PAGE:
Written by: Matt Molgaard
Directed by: Glenn Miller
Cast: Ione Butler, Andrew Asper, LaLa Nestor
Outside of a colorful introduction, the first act of the film is spent hearing pointless chatter and getting to know the focal ensemble as well as possible. Now, if the dialogue was a homerun, we’d be discussing a grand slam of a motion picture. We’d also be discussing fictional characters with passion and aggression, because those are the kinds of things that make movies feel special.
Zoombie doesn’t employ any sharp, daring or innovative technical execution. It feels like safe filming, and that’s okay in my book. I’d rather spot a familiar technique than watch a camera man battle extreme scenarios and risk his life for the experimentation and subsequent entertainment of others. That’s as ignorant as ignorant gets, and it succeeds to some degree in disrupting the viewers’ focus.
Back to the story again, we soon see the animals in the zoo are transforming, mutating. They’re even stronger than they should be. They’re savagely insistent on consuming (or just brutalizing) man, woman or child. Before we know it this once warm and welcoming zoo becomes the expansive arena for an epically violent showdown between man and monster. But can man capitalize on their superior intellect and intricate understanding of their surroundings to gain the upper hand?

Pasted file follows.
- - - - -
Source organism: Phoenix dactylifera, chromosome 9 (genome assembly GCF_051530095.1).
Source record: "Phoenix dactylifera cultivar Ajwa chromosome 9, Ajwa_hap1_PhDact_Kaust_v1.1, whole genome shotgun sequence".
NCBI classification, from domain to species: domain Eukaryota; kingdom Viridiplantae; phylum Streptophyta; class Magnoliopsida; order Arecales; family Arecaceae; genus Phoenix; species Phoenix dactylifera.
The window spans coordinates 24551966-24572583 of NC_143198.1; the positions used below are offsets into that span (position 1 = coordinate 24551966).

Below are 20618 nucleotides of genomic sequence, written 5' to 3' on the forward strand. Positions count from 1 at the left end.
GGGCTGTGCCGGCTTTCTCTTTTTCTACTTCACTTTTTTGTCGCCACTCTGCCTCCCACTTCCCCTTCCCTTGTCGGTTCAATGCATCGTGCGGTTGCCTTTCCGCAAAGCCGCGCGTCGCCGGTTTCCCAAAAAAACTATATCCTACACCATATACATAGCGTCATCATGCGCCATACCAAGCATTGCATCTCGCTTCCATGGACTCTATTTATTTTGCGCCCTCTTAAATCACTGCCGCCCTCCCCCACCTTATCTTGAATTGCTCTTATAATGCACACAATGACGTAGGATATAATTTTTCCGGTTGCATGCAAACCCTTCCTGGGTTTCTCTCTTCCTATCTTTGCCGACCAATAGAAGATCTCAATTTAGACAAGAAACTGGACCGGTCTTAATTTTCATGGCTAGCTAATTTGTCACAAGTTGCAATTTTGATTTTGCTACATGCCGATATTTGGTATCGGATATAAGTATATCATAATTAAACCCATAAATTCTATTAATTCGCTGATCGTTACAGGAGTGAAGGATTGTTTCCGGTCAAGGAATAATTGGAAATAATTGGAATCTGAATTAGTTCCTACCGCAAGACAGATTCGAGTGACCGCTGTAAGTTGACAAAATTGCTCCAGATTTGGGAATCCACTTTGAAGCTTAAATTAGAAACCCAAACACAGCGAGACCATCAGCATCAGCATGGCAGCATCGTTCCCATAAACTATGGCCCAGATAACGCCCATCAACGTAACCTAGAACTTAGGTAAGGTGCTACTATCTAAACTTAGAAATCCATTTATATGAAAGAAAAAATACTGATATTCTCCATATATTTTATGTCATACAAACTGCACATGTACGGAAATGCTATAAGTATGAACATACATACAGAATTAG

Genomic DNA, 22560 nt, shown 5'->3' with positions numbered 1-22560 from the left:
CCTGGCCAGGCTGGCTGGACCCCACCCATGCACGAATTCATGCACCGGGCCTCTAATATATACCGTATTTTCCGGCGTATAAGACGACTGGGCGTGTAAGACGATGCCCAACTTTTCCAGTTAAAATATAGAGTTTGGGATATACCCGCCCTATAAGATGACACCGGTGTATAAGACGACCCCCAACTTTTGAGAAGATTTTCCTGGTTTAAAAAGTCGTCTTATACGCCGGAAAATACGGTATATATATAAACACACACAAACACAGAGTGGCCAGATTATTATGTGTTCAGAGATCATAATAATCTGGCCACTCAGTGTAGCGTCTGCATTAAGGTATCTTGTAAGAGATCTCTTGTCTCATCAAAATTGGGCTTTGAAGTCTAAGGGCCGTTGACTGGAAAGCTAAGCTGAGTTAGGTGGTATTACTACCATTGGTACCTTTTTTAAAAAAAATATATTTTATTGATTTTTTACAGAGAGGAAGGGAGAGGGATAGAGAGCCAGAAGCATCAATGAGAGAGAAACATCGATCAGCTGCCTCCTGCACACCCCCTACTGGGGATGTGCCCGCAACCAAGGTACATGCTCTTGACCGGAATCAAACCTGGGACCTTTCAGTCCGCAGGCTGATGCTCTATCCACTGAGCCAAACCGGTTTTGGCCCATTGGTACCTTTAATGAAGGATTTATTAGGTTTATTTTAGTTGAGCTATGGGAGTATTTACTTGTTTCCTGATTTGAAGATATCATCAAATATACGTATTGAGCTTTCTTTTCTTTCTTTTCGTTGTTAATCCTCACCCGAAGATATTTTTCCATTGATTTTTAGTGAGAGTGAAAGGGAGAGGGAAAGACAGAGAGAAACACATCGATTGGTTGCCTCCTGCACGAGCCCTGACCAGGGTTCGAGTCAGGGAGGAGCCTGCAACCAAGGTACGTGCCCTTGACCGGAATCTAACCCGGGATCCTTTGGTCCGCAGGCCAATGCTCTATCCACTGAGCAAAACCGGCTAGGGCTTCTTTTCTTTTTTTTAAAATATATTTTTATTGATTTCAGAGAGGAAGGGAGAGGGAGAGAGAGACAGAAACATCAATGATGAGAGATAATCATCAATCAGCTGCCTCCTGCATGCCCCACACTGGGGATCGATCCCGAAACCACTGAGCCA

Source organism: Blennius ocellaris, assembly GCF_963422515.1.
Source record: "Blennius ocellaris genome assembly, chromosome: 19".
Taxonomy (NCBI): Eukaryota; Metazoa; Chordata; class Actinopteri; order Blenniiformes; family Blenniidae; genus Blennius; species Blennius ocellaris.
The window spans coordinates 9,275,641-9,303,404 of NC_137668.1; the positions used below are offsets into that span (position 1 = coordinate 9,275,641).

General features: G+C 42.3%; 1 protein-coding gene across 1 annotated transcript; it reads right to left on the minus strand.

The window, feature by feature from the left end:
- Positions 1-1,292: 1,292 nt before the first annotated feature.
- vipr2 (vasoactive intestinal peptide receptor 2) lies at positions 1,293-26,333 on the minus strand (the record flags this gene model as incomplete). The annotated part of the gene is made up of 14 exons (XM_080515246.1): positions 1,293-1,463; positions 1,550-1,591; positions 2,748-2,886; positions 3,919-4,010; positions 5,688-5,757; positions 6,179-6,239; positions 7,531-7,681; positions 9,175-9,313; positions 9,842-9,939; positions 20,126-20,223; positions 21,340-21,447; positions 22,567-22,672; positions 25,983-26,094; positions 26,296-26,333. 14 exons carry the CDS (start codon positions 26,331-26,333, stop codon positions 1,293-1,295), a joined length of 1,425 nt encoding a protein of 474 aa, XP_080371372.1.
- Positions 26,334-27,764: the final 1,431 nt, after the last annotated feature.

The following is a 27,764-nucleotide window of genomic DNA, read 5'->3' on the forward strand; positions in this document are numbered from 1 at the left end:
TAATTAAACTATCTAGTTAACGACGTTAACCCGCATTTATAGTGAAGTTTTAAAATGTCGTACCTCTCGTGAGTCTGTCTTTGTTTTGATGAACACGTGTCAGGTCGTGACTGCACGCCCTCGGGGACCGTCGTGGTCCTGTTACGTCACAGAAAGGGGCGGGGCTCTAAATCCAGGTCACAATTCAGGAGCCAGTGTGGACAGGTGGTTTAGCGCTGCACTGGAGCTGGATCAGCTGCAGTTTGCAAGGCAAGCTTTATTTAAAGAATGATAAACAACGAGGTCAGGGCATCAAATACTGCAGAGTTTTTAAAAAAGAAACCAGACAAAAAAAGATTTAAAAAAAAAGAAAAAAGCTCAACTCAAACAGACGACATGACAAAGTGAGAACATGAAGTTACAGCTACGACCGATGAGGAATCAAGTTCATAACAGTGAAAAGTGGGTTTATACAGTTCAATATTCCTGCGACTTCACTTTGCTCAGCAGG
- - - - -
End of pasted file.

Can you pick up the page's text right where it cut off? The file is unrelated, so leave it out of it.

I wouldn’t rush to make a bet here.
There’s an awkward charm to Zoombie. Obviously a modern piece, it still has something of a vintage feel to it. While a few performers come across as relaxed and seasoned in their craft, plenty of other participants are as wooden as Old Chief Wood’nhead. There are even a few digitally enhanced moments that looked solid, and the gore we get, practical or not, isn’t bad.
Every tough sequence on display feels entirely intentional. There are moments that call for the picture’s thespians to discard their inhibitions and have a god time in the process. Those moments, those little slivers of the pic are a big part of what makes this film far superior to your average. Zoombies is flawed, make no mistake, but it feels like a genuine success story by Asylum’s standards.
Here’s an interesting side note: The bulk of the feature was shot in Arcadia, California, which just so happens to be my hometown.